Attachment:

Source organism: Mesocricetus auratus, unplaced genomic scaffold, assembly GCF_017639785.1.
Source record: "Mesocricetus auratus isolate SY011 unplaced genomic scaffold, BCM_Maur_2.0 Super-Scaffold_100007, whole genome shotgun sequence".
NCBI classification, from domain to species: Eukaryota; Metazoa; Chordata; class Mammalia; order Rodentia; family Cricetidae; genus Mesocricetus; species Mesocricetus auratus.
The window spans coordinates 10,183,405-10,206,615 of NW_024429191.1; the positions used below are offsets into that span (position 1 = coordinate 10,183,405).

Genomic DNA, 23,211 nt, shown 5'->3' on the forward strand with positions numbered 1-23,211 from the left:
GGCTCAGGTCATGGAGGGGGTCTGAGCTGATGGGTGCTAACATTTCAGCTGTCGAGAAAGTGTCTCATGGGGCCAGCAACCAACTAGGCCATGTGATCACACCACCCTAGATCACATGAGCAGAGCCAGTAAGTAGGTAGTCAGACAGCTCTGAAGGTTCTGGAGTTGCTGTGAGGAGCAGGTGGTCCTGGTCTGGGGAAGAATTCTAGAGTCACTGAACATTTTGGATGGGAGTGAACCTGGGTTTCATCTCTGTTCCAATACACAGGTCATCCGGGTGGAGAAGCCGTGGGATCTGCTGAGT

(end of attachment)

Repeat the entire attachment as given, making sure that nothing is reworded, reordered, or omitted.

Source organism: Mesocricetus auratus, unplaced genomic scaffold, assembly GCF_017639785.1.
Source record: "Mesocricetus auratus isolate SY011 unplaced genomic scaffold, BCM_Maur_2.0 Super-Scaffold_100007, whole genome shotgun sequence".
NCBI classification, from domain to species: Eukaryota; Metazoa; Chordata; class Mammalia; order Rodentia; family Cricetidae; genus Mesocricetus; species Mesocricetus auratus.
The window spans coordinates 10,183,405-10,206,615 of NW_024429191.1; the positions used below are offsets into that span (position 1 = coordinate 10,183,405).

Genomic DNA, 23,211 nt, shown 5'->3' on the forward strand with positions numbered 1-23,211 from the left:
GGCTCAGGTCATGGAGGGGGTCTGAGCTGATGGGTGCTAACATTTCAGCTGTCGAGAAAGTGTCTCATGGGGCCAGCAACCAACTAGGCCATGTGATCACACCACCCTAGATCACATGAGCAGAGCCAGTAAGTAGGTAGTCAGACAGCTCTGAAGGTTCTGGAGTTGCTGTGAGGAGCAGGTGGTCCTGGTCTGGGGAAGAATTCTAGAGTCACTGAACATTTTGGATGGGAGTGAACCTGGGTTTCATCTCTGTTCCAATACACAGGTCATCCGGGTGGAGAAGCCGTGGGATCTGCTGAGT